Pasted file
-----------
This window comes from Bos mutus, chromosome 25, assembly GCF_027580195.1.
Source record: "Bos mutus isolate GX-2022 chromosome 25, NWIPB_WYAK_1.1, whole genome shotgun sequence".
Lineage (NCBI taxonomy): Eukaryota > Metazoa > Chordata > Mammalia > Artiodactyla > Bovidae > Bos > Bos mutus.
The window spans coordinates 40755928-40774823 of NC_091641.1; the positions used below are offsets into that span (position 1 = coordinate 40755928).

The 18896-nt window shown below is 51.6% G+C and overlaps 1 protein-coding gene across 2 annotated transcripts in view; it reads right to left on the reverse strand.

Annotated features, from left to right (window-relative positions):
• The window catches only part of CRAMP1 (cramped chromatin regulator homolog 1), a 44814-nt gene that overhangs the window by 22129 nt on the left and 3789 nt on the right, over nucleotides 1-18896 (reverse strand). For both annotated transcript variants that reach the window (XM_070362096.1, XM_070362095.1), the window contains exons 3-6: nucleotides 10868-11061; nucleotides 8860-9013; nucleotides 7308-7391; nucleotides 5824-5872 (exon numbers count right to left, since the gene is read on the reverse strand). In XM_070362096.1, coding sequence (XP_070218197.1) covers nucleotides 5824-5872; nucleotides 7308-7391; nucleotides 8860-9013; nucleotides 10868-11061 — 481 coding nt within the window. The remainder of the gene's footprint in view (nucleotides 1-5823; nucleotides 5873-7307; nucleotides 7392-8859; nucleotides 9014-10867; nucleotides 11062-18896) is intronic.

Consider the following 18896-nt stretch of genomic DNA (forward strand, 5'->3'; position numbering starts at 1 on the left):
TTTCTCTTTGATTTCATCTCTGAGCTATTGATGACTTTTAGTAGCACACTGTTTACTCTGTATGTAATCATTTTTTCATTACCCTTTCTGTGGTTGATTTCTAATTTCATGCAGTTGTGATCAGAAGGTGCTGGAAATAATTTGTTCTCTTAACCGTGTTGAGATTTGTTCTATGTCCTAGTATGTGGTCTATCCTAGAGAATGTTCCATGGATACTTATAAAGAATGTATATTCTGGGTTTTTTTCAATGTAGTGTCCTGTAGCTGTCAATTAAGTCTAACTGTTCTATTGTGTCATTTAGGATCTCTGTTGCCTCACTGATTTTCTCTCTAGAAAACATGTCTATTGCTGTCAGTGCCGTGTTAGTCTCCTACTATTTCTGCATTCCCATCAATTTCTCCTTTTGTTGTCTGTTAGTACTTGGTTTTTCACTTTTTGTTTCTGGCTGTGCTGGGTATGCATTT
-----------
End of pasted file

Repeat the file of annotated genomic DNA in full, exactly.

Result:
This window comes from Bos mutus, chromosome 25, assembly GCF_027580195.1.
Source record: "Bos mutus isolate GX-2022 chromosome 25, NWIPB_WYAK_1.1, whole genome shotgun sequence".
Lineage (NCBI taxonomy): Eukaryota > Metazoa > Chordata > Mammalia > Artiodactyla > Bovidae > Bos > Bos mutus.
The window spans coordinates 40755928-40774823 of NC_091641.1; the positions used below are offsets into that span (position 1 = coordinate 40755928).

The 18896-nt window shown below is 51.6% G+C and overlaps 1 protein-coding gene across 2 annotated transcripts in view; it reads right to left on the reverse strand.

Annotated features, from left to right (window-relative positions):
• The window catches only part of CRAMP1 (cramped chromatin regulator homolog 1), a 44814-nt gene that overhangs the window by 22129 nt on the left and 3789 nt on the right, over nucleotides 1-18896 (reverse strand). For both annotated transcript variants that reach the window (XM_070362096.1, XM_070362095.1), the window contains exons 3-6: nucleotides 10868-11061; nucleotides 8860-9013; nucleotides 7308-7391; nucleotides 5824-5872 (exon numbers count right to left, since the gene is read on the reverse strand). In XM_070362096.1, coding sequence (XP_070218197.1) covers nucleotides 5824-5872; nucleotides 7308-7391; nucleotides 8860-9013; nucleotides 10868-11061 — 481 coding nt within the window. The remainder of the gene's footprint in view (nucleotides 1-5823; nucleotides 5873-7307; nucleotides 7392-8859; nucleotides 9014-10867; nucleotides 11062-18896) is intronic.

Consider the following 18896-nt stretch of genomic DNA (forward strand, 5'->3'; position numbering starts at 1 on the left):
TTTCTCTTTGATTTCATCTCTGAGCTATTGATGACTTTTAGTAGCACACTGTTTACTCTGTATGTAATCATTTTTTCATTACCCTTTCTGTGGTTGATTTCTAATTTCATGCAGTTGTGATCAGAAGGTGCTGGAAATAATTTGTTCTCTTAACCGTGTTGAGATTTGTTCTATGTCCTAGTATGTGGTCTATCCTAGAGAATGTTCCATGGATACTTATAAAGAATGTATATTCTGGGTTTTTTTCAATGTAGTGTCCTGTAGCTGTCAATTAAGTCTAACTGTTCTATTGTGTCATTTAGGATCTCTGTTGCCTCACTGATTTTCTCTCTAGAAAACATGTCTATTGCTGTCAGTGCCGTGTTAGTCTCCTACTATTTCTGCATTCCCATCAATTTCTCCTTTTGTTGTCTGTTAGTACTTGGTTTTTCACTTTTTGTTTCTGGCTGTGCTGGGTATGCATTT